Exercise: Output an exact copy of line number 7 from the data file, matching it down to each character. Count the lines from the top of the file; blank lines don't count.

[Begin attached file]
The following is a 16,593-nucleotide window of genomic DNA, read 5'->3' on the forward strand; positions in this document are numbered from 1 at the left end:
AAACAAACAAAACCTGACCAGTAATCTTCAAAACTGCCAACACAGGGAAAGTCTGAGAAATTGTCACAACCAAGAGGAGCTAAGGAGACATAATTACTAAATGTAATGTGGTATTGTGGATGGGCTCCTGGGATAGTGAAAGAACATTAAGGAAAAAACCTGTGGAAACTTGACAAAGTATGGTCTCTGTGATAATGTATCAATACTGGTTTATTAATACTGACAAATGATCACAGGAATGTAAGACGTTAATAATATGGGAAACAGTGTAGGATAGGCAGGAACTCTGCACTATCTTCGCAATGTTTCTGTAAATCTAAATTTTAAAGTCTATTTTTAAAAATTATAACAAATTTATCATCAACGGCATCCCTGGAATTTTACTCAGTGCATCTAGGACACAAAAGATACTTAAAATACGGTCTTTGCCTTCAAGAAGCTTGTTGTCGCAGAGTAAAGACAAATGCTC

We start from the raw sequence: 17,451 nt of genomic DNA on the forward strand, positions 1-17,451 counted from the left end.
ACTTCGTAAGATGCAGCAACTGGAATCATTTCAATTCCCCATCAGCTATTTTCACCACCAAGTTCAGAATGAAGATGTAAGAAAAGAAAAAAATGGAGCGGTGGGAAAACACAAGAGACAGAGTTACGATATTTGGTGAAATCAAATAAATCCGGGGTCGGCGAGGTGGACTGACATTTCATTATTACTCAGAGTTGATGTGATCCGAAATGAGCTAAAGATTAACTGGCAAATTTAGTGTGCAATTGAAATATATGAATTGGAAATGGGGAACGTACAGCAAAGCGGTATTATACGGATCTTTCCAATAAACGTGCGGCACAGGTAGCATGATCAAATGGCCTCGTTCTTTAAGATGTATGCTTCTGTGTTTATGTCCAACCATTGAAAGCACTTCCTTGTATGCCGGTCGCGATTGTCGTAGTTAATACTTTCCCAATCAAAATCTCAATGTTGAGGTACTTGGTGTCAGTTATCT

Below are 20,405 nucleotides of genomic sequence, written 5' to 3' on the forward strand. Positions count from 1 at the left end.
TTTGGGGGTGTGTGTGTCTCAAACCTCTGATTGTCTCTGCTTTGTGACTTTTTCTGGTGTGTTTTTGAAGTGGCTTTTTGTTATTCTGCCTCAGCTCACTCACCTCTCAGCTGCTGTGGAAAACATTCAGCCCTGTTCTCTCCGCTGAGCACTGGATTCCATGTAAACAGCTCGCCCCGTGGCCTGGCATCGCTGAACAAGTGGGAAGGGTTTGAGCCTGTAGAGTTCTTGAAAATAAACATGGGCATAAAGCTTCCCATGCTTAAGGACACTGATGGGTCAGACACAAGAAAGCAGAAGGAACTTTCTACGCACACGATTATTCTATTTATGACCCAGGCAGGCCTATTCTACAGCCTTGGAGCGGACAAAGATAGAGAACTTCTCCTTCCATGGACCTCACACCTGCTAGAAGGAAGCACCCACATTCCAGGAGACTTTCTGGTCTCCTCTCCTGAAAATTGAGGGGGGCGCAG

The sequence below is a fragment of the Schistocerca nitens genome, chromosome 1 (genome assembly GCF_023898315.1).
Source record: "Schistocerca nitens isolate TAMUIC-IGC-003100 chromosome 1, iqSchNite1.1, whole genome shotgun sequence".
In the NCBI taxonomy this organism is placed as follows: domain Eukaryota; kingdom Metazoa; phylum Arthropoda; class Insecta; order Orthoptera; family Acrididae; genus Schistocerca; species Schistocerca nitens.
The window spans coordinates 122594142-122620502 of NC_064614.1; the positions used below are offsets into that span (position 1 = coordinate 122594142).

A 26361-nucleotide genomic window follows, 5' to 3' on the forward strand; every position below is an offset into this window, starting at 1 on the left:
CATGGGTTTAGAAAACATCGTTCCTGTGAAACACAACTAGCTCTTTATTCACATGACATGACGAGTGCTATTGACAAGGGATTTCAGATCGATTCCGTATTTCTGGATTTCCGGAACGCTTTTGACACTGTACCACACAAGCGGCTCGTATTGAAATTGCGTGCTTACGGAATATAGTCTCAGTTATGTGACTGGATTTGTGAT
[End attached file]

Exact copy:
The sequence below is a fragment of the Schistocerca nitens genome, chromosome 1 (genome assembly GCF_023898315.1).